Hyderabad, June 18 (Calcutta Tube) An Andhra Pradesh policeman, who has just been named by the US among nine anti-trafficking heroes worldwide, says a victim-centric approach, roping in NGOs and strict implementation of laws, are behind his success.
‘We adopted a victim-centric approach which helped us secure the convictions of 85 traffickers during the last one and a half years. They were sentenced to four to 14 years in jail. This is a benchmark set by Andhra Pradesh. Nowhere in India was such a high conviction rate achieved,’ Inspector General of Police Sattaru Umapathi, 57, told IANS in an exclusive interview.
The Hyderabad-based anti-human trafficking nodal officer of the state who led numerous operations across India to rescue victims of human trafficking was named in the Trafficking in Persons Report 2010 released in Washington Monday.
Umapathi is the first Indian government official to get this honour for going beyond the state’s borders to rescue victims as per the anti-trafficking protocols of the United Nations Office on Drugs and Crime (UNODC).
He was the first to take the initiative in 2005 when he was in the Andhra Pradesh Police Academy. He held a workshop to create awareness and train 5,000 officers in anti-trafficking.
‘Treating a victim as a victim and not as an accused was the biggest attitudinal change brought about during the training. Earlier, we were filing chargesheets against the victims, making them accused,’ he said.
‘Judicial colloquium, public interactions were held and public prosecutors were also trained. We achieved a synergy. Everybody understood his role. Police, prosecution, judiciary, women and child welfare department and NGOs worked together,’ he said.
‘Implementation of stringent laws was another key measure. Since a minor can’t give her consent, we booked the accused for gang rape in addition to various sections of Immoral Traffic (Prevention) Act,’ he said.
He said they took their exercise to other parts of the country, something which had never happened earlier.
‘We started inter-state rescues under the UNODC protocols. The whole exercise was victim-centric and aimed at seeing that the trafficker was punished,’ he said.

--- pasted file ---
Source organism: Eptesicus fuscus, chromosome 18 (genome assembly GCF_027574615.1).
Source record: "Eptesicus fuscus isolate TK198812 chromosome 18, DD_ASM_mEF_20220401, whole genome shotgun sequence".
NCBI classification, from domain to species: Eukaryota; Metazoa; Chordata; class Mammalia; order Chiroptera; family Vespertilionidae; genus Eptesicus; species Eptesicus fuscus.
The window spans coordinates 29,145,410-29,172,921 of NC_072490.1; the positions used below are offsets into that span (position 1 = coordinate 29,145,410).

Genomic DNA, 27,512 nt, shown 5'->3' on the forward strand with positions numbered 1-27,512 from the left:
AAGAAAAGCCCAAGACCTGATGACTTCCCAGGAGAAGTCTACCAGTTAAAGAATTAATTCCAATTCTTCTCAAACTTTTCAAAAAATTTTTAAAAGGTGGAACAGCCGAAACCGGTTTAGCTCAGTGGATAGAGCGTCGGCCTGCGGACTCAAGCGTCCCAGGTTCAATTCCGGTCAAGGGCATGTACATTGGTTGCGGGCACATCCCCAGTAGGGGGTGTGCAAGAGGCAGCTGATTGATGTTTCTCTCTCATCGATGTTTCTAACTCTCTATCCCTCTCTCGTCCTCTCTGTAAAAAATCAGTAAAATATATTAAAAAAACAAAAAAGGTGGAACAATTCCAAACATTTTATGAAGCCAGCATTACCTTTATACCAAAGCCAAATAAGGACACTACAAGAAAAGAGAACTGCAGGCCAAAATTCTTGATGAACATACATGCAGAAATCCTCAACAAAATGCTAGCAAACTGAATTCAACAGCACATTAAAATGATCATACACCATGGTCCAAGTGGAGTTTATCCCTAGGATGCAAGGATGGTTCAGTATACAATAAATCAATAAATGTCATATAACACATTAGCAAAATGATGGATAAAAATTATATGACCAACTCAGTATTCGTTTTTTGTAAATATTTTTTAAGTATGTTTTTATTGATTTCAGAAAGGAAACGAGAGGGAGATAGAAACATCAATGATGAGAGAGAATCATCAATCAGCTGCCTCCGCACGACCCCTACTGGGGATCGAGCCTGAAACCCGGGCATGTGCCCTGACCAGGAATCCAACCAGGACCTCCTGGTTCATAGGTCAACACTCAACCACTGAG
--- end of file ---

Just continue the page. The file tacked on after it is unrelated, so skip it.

‘We also developed nodal NGO concept. In cities like Pune, Mumbai, Delhi and other places, we took the help of local NGOs in raids and in conducting trials. The NGOs also helped us in segregation of victims from the accused, counselling the victims and in their rehabilitation,’ he said.
‘We conduct raids after talking to the victims. The victim is supported from raid to the trial and at the post-trial stage. The NGOs take care of the victim’s needs and court processes. Then there is government support. The women and child welfare department is paying Rs.10,000 towards interim relief for each victim after rescue,’ explained the officer.
Since 2007, about 2,000 victims, including 200 minors, were rescued during raids in Andhra Pradesh and other parts in India. About 4,000 traffickers and other exploiters were arrested.
‘I have been the nodal officer for anti-trafficking since May 2006. A long tenure is also important because if you start something and go back, others may not take it up that vigorously. But now the whole process is institutionalised. We officially have anti-human trafficking units. Whoever comes and sits here has to do it,’ he said.
Umapathi is a professional trainer for Indian Police Service officers in India, having been trained in the leadership module by the Department for International Development in Britain in 2003. He also won the Indian police medal in 1996 and the president’s police medal for distinguished services in 2008.
As the annual report of the US state department placed India on its tier-2 watch list for the seventh consecutive year, the officer feels ‘for a big country like ours, more measures are required’.
‘We have to perform a little better. It is a big nation and we are not able to come up to international standards,’ he said.
(Mohammed Shafeeq can be contacted at firstname.lastname@example.org)